We’re into the second week of the new year and if you made any New Year’s Resolutions, chances are you’ve already broken most of them. Statistically only about 8% of us actually keep them. Which is why I personally don’t make any.
Some of the top resolutions made each year include:
Enjoying life to the fullest
Living a healthier lifestyle
Spending more time with family and friends
Saving more and spending less
Paying down debt
I spent January first in my pajamas, lounging in bed and reading, and eating chili cheese dogs and chips. Nothing healthy about the day but it was quite relaxing after all the holiday hustle. And my husband got to watch football uninterrupted so it was a great day for both of us. There was quite a bit of chocolates and snacks still waiting to be enjoyed so I made sure to eat a lot of those too. I figured after a day of being lazy and eating my version of comfort foods, well, things could only improve! So instead of feeling bad on that first day of the year because I already broke a resolution, I felt pretty good. (And full…ha!)
Back in the day when I did make resolutions I always set myself up for failure by being totally unrealistic. Expecting myself to totally change every bad habit I had in one day. I’m going to wake up on the first and suddenly have enough willpower that I’ll never smoke again, only eat healthy foods, and run a couple of miles. I will also miraculously come to love doing housework, the floors will always shine and the catboxes will always be fresh. Right.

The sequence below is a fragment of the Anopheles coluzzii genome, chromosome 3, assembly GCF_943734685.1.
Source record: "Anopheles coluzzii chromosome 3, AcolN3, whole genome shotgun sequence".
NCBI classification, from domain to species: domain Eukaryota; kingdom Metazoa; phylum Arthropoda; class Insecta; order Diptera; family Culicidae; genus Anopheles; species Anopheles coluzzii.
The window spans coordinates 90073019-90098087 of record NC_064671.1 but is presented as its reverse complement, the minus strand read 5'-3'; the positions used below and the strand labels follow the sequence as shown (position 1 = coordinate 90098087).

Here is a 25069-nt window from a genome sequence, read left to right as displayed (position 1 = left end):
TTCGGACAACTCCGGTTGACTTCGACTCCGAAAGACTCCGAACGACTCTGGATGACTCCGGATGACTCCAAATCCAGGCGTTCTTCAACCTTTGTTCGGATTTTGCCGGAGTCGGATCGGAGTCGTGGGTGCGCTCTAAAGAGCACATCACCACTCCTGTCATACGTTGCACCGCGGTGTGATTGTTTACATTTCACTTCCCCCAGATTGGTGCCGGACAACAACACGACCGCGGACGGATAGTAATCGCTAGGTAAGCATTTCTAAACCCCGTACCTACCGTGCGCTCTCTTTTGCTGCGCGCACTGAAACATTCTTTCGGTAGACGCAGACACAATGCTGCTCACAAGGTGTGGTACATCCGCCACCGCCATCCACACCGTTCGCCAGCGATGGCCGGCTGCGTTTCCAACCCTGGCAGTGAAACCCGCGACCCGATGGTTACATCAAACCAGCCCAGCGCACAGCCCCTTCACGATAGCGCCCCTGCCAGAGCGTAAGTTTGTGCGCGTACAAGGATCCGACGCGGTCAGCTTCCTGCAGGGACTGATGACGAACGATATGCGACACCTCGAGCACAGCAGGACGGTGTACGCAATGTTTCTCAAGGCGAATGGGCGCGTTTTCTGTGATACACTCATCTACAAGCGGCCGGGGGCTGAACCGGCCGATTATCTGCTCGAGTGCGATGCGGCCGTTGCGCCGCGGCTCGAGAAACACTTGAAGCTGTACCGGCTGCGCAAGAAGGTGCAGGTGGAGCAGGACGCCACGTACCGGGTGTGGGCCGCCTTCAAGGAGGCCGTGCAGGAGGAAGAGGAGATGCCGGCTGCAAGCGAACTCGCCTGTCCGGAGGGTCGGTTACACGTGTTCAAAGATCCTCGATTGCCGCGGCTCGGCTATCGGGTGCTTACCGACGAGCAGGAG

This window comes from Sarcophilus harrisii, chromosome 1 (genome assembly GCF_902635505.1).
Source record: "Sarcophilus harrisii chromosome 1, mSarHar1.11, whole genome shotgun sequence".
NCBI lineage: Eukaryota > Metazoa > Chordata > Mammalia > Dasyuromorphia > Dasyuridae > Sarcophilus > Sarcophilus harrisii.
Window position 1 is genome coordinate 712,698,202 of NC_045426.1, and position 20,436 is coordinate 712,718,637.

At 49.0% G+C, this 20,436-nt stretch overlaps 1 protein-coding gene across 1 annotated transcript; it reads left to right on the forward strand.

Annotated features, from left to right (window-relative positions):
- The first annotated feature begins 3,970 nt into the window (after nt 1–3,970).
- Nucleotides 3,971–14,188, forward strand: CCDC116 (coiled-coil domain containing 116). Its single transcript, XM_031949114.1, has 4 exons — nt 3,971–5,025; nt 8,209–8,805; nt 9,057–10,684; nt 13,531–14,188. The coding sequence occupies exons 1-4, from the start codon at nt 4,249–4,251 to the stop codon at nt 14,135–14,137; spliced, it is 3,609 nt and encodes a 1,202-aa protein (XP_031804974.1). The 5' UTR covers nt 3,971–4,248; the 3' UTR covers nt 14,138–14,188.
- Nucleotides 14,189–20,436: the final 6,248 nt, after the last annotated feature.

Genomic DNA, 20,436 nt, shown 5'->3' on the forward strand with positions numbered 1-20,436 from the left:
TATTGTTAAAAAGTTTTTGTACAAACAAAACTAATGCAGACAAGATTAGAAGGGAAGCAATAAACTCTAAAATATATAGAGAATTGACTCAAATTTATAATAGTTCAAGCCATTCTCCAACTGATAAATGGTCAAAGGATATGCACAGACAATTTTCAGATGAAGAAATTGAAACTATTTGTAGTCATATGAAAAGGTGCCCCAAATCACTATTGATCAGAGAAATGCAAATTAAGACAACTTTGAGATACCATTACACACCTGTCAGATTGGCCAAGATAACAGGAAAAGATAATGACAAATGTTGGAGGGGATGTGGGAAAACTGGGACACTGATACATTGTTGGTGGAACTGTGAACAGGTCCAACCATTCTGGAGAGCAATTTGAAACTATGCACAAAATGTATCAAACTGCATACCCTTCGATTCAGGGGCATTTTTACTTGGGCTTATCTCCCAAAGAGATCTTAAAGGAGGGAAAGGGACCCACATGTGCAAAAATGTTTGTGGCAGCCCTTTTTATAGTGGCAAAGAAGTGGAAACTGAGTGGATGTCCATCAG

Back in the day, when I had more of a full-steam ahead or nothing type of personality, I would spend a week or so feeling like a total failure because I couldn’t keep those resolutions. Not a good way to start off a new year.
Now I strive to just do or be a little better. To just try to be in the moment better. Enjoying what’s going on now versus fretting about things in the past or yet to happen. This year I want to make more time for fun moments. For memories versus things. I want less clutter so I waste less time organizing and cleaning it all. I want to more involved in what’s going on in my community and how I can better give in areas I have a passion for. To make a difference even if it’s just putting a smile on someone’s face or saying a kind word.
So I’m feeling pretty positive about not making any resolutions and after all the junk food I was actually craving some healthy greens.
And if you made resolutions, and have already broken them, cut yourself some slack and remember, there’s always tomorrow. And baby steps may be slower but they will get you to your destination too.
The small percentage of people who do keep resolutions use these seven “secrets.” Practical ideas that actually could help you achieve some of your own personal goals…
What about you? Anyone make resolutions that you’ve kept so far? Any resolutions that show up on your list year after year? Do you feel bad if you do break resolutions? We’d love to hear from you.